+Robert Scoble Even on mine, though it works it can take multiple attempts for people to appear on lists or be removed from them. Ever since original #newtwitter the website, presumably being a client talking to the API, has been very clunky in performance before we even get to decide if what they're trying to do is well designed. It drives me over to on the laptop and desktop - just because it works despite the limited functionality there.
They've ruined so many fundamental and key elements, I don't know where to start .... 
Simplicity and minimalism is the sole remaining advantage of Twitter, and each "improvement" should strip away, rather than add. But that's against the Law of Feature-Creep Entropy, I guess.
I think the focus is now trying to compete with Facebook and Google+ for business centered pages. I'd personally go with Twitter and Google+ and forget about FB.
As I have recently said on Twitter :

"In other #newtwitter news, I think it's bad of Twitter to prominently show full names on the lists and make the @names barely visible. FFS"

"One of Twitter's absolutely fundamental bits of 'architecture' is our @names. To make them less visible is idiotic. #newtwitter"

Also, this "@Connect" tab with 'Interactions' and 'Mentions'. Utterly pointless. They should move the Mentions tab/link back to the users' front page option. Mentions (ie CONVERSATIONS) are also a FUNDAMENTAL part of Twitter and how it works. (Along with the @name identity which Twitter seems to also be veering away from - idiotically)

The Favourites link is another incredibly useful list which they have buried in my profile page. This list is primarily for ME, not other people to see when and if they happen to be on my profile page!

And what's with the barely legible text colour on hashtags and names??!! Utterly ludicrous.

I like the 'folding down' embedded media links, but I wish they had flipping well tested them. I've seen links to basic WP blog posts have a 'show media' link and opened it to find nothing on many occasions.

The vimeo embeds are totally the wrong size. Not enough height. Schoolboy errors. Clearly never tested. At all.

On a side note. I went to try out the Tweetdeck desktop Mac client (now owned by Twitter) and I forced me to create a Tweetdeck account and I couldn't simply sign in with my Twitter account. HELLO!!?? What. The Fuck?)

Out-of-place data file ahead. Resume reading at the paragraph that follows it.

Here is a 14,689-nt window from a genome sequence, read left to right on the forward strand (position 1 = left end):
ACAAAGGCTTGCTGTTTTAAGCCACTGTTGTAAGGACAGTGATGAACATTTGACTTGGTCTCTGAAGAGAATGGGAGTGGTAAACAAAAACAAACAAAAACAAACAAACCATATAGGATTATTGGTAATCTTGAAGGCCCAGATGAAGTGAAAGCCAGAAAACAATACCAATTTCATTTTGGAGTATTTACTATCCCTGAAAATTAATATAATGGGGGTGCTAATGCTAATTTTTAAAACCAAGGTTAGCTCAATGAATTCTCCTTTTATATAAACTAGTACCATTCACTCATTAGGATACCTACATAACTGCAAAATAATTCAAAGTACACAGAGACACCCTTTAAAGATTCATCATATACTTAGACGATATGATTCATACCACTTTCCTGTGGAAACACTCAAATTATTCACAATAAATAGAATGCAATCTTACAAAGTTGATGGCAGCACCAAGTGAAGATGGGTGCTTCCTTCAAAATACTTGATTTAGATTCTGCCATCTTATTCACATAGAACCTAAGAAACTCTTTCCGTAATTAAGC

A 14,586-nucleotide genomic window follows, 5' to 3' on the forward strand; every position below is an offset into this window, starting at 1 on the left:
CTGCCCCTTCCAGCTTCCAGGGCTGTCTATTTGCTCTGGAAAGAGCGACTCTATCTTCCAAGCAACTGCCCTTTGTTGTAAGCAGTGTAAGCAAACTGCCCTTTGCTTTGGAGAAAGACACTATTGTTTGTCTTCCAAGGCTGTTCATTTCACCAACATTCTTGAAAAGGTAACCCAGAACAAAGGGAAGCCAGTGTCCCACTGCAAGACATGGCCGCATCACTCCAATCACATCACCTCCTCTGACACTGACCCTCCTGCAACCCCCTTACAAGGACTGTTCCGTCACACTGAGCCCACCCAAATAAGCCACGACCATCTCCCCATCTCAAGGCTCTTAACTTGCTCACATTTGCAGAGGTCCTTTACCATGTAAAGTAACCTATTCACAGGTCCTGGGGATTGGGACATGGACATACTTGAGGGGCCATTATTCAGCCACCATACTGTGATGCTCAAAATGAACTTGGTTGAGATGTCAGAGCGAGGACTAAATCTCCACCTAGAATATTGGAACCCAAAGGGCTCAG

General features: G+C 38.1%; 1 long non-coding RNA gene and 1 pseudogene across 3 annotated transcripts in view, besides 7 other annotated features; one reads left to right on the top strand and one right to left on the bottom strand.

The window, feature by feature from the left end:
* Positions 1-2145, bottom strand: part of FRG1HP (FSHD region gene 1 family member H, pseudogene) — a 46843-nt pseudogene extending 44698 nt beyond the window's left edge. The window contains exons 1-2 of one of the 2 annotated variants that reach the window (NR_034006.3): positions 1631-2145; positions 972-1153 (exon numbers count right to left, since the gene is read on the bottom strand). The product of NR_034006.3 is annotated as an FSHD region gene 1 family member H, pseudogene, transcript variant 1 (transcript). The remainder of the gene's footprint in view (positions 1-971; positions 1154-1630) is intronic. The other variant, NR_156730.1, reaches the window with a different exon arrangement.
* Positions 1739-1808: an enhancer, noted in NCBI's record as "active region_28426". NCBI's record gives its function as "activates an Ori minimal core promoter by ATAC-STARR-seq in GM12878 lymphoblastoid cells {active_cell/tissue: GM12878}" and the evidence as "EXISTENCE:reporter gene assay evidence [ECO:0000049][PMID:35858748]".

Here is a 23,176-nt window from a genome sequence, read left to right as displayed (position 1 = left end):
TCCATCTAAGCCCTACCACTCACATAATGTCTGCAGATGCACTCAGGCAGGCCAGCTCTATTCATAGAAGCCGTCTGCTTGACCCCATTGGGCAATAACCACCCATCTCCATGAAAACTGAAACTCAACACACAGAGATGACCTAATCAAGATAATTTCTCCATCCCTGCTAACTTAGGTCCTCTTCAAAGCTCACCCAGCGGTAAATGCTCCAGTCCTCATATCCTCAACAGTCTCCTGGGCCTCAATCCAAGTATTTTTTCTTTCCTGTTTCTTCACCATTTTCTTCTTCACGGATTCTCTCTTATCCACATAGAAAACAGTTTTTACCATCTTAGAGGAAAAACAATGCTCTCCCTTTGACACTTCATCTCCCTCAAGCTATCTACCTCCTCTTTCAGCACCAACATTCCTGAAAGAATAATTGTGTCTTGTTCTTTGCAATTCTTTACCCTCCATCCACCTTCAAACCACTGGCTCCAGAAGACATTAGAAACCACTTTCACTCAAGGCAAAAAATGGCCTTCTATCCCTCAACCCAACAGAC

In closing: (as I tweeted) :

"#newtwitter Obvious signs of project managers enforcing deadlines on designers and developers to break an interface which wasn't broken."

"#newtiwtter : a product being led by too much money, managed by people searching for a business model, hiring too many people without a clue"

This is what over $1.6 BILLION gets you. We still see the fail whale.

"#newtwitter makes me prefer Google Plus even more"

I should probably make this a full post. But glad to get it off my chest here ;)
+Kosso K I can tell you that when I sell solutions, 100% uptime (or anything even closely related) is never chosen if there's a 99% option that costs significantly less. And, it does cost significantly less. Everyone but Google has much lower uptime expectations. Twitter just takes it to a whole other level of downtime acceptability.
well the heat is on n the twitter is feeling the pain
+Jason Nunnelley Of course I think 100% uptime is nigh on impossible. But my point is that the fundamental underlying complexity of Twitter's content is far, far lower than say, Facebook's or Plus'. It's just text. Admittedly lots of it. They seem too busy fixing things that weren't broken, rather than fixing the things that are. ;)
I love a contrarian view and so should the companies you cover. A bitter dose of reality is the right medicine for improving anything..
I don't like the fact that I can no longer add more than 1 photo 2 my tweets
told you, facebook and twitter getting worse.! Both is crowded by amateur wankers who dont really know what it use to. But better be stay on g+.
700 employees? o.O What do 650 of them do all day?